Reading The Painted Table

wpid-img_20150124_234540.jpgA few months ago I went to Baker Book House (my favorite, favorite, favorite book store in the whole world) to find something new to read.

Can I just tell you how good Baker has been to me? They have given me shelf space and recommended both Paint Chips and My Mother’s Chamomile to book clubs and church libraries. They are huge supporters of local authors. And they are my friends. (sigh) I always feel loved there.

Back to my trip to the book store (a dangerous pass time…I know {what Disney movie is that from?}).

Now, I am vain. So. Very. Vain. But I hear tell that other authors (big name authors, no less) do this very same thing when they visit a book store. I always walk to the bookcase that holds my books. I look at them out of the corner of my eye, hoping not to be too obvious. It’s silly, I know. And it’s a whole lot less awkward when my kids are with me because they ask to visit the books.

Anyway, a few months ago, when I visited my sweet first novels I noticed that the next door neighbor to Paint Chips was a book called The Painted Table. The author’s name? Suzanne Field.

Paint Chips. The Painted Table.

Susie Finkbeiner. Suzanne Field.

Too cool. I had to buy Suzanne’s book.

Saturday I read The Painted Table. Yes. The whole thing on Saturday. I couldn’t stop reading it. It resonated with me that much. I found within the pages a beautiful story, characters who were trying to find redemption, raw emotion.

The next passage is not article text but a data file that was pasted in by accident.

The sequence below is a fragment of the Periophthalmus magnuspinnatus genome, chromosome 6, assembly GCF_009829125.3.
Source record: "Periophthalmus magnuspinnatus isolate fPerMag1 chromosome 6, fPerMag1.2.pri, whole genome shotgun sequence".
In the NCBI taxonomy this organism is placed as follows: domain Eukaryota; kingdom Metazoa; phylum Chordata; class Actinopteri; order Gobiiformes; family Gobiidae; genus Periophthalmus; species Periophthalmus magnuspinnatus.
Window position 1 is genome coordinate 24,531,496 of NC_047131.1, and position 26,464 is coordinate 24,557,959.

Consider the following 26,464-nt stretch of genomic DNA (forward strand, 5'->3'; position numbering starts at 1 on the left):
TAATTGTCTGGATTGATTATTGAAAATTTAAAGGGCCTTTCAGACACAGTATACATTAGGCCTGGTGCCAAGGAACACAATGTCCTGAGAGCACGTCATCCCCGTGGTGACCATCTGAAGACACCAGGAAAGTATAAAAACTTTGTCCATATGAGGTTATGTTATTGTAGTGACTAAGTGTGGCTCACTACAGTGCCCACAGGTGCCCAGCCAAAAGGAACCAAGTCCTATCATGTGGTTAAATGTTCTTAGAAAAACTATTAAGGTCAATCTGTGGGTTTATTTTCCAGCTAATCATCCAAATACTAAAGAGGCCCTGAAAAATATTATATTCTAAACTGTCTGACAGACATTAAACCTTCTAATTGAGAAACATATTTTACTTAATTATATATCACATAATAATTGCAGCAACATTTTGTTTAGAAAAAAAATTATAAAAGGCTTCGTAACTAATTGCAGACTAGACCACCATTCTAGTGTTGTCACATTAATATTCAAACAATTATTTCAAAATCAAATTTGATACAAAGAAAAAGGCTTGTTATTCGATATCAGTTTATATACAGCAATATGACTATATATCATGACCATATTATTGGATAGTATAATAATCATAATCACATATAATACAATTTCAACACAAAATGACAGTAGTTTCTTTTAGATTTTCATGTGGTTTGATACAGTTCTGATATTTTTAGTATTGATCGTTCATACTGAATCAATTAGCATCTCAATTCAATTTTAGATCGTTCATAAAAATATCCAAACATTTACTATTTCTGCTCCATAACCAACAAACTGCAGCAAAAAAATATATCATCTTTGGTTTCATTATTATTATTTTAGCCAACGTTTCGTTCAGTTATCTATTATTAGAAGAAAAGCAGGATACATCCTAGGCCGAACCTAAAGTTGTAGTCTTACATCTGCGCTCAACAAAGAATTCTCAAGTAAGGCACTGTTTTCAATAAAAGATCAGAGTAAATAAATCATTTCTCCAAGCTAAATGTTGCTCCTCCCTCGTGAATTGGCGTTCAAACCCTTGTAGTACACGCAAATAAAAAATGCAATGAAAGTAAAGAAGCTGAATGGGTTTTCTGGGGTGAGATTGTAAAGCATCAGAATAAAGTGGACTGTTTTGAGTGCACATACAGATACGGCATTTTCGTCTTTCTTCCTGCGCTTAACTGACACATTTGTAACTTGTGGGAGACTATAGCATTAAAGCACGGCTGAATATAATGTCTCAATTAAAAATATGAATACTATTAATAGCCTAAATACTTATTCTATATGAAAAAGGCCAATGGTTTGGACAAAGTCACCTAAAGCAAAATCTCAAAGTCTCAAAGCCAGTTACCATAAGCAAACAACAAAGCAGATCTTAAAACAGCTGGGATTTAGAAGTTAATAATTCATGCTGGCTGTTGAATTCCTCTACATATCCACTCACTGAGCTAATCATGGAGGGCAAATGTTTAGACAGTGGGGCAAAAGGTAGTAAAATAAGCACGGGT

I’m glad I picked it up. Glad I read it.

Suzanne wrote a book which is out of the box for Christian fiction. Yes, it is written from a Christian worldview. Yes, redemption is a major part of the plot. But The Painted Table is a character driven story, something not often found in Christian fiction.

Character driven story is less about plot moving along (this happens and then this happens which causes this to happen) and more about how the character is transformed, typically from the inside out. I truly appreciated the literary quality of Field’s book.

If you’re looking for a book this touching and introspective and, in the end, soothing, you’ll want to pick up this book. And when I say “pick up” I mean buy it. Support authors/artists/musicians with your purchases.

I’m glad to have her book on my shelf at home. And I’m super honored to have Paint Chips as a next door neighbor to The Painted Table at Baker.

*I bought this book with my own money…well…the money my husband and I share. No one asked me to write the post. I receive nothing but warm fuzzies from helping another author out. 

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8 thoughts on “Reading The Painted Table

  1. Disney flick – Beauty and the Beast, LaFou to Gaston! 🙂 I’ll pick up a copy (or have Greg do it) next time he’s in GR. Always looking for a good book with positive redemption focus! Love you, Susie!

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  2. I would TOTALLY do the same thing (both look for my books slyly in a bookstore and buy the book next to mine). Sounds like a LOVELY story. Haven’t been to Baker in a while – may have to remedy that!

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  3. Sus, I loved The Painted Table! I’m so happy to see that I’m not the only person who enjoys a little “different” type of fiction! I love all kinds of fiction (Christian fiction, that is, or at the least family oriented). Sometimes these books that ordinarily don’t show up in the limelight end up being some pretty incredible books!

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